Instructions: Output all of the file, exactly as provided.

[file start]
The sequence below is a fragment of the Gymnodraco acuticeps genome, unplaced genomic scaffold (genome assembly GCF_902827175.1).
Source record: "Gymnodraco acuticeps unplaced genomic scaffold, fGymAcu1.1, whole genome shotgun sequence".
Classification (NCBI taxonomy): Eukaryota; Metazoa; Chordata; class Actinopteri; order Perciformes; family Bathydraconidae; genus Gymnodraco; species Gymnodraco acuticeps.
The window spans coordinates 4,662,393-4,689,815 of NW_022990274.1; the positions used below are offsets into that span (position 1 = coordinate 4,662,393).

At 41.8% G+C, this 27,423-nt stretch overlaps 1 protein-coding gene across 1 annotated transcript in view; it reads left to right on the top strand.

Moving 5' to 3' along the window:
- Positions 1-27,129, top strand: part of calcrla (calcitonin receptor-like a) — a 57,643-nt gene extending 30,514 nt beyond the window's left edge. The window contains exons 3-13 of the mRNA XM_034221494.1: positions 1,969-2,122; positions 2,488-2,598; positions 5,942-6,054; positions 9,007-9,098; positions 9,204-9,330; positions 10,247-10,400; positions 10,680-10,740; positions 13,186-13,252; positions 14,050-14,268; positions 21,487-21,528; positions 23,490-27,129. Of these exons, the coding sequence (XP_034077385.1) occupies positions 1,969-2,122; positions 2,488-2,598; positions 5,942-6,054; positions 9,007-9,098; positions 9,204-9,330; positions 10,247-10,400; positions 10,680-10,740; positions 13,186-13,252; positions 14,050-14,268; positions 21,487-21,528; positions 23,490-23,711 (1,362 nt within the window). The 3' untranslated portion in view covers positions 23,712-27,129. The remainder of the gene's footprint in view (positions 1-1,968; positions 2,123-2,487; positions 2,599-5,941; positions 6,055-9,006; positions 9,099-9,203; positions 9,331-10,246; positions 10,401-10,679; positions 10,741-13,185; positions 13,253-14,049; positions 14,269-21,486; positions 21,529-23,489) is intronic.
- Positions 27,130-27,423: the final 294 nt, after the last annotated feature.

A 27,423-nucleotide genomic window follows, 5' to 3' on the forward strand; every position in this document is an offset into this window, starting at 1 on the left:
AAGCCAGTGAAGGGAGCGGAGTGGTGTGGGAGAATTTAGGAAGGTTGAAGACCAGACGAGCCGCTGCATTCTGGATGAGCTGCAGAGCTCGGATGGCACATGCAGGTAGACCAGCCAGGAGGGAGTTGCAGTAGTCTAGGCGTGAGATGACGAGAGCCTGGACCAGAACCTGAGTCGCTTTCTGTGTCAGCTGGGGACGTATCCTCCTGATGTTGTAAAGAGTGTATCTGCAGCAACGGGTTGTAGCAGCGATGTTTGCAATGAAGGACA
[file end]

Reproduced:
The sequence below is a fragment of the Gymnodraco acuticeps genome, unplaced genomic scaffold (genome assembly GCF_902827175.1).
Source record: "Gymnodraco acuticeps unplaced genomic scaffold, fGymAcu1.1, whole genome shotgun sequence".
Classification (NCBI taxonomy): Eukaryota; Metazoa; Chordata; class Actinopteri; order Perciformes; family Bathydraconidae; genus Gymnodraco; species Gymnodraco acuticeps.
The window spans coordinates 4,662,393-4,689,815 of NW_022990274.1; the positions used below are offsets into that span (position 1 = coordinate 4,662,393).

At 41.8% G+C, this 27,423-nt stretch overlaps 1 protein-coding gene across 1 annotated transcript in view; it reads left to right on the top strand.

Moving 5' to 3' along the window:
- Positions 1-27,129, top strand: part of calcrla (calcitonin receptor-like a) — a 57,643-nt gene extending 30,514 nt beyond the window's left edge. The window contains exons 3-13 of the mRNA XM_034221494.1: positions 1,969-2,122; positions 2,488-2,598; positions 5,942-6,054; positions 9,007-9,098; positions 9,204-9,330; positions 10,247-10,400; positions 10,680-10,740; positions 13,186-13,252; positions 14,050-14,268; positions 21,487-21,528; positions 23,490-27,129. Of these exons, the coding sequence (XP_034077385.1) occupies positions 1,969-2,122; positions 2,488-2,598; positions 5,942-6,054; positions 9,007-9,098; positions 9,204-9,330; positions 10,247-10,400; positions 10,680-10,740; positions 13,186-13,252; positions 14,050-14,268; positions 21,487-21,528; positions 23,490-23,711 (1,362 nt within the window). The 3' untranslated portion in view covers positions 23,712-27,129. The remainder of the gene's footprint in view (positions 1-1,968; positions 2,123-2,487; positions 2,599-5,941; positions 6,055-9,006; positions 9,099-9,203; positions 9,331-10,246; positions 10,401-10,679; positions 10,741-13,185; positions 13,253-14,049; positions 14,269-21,486; positions 21,529-23,489) is intronic.
- Positions 27,130-27,423: the final 294 nt, after the last annotated feature.

A 27,423-nucleotide genomic window follows, 5' to 3' on the forward strand; every position in this document is an offset into this window, starting at 1 on the left:
AAGCCAGTGAAGGGAGCGGAGTGGTGTGGGAGAATTTAGGAAGGTTGAAGACCAGACGAGCCGCTGCATTCTGGATGAGCTGCAGAGCTCGGATGGCACATGCAGGTAGACCAGCCAGGAGGGAGTTGCAGTAGTCTAGGCGTGAGATGACGAGAGCCTGGACCAGAACCTGAGTCGCTTTCTGTGTCAGCTGGGGACGTATCCTCCTGATGTTGTAAAGAGTGTATCTGCAGCAACGGGTTGTAGCAGCGATGTTTGCAATGAAGGACA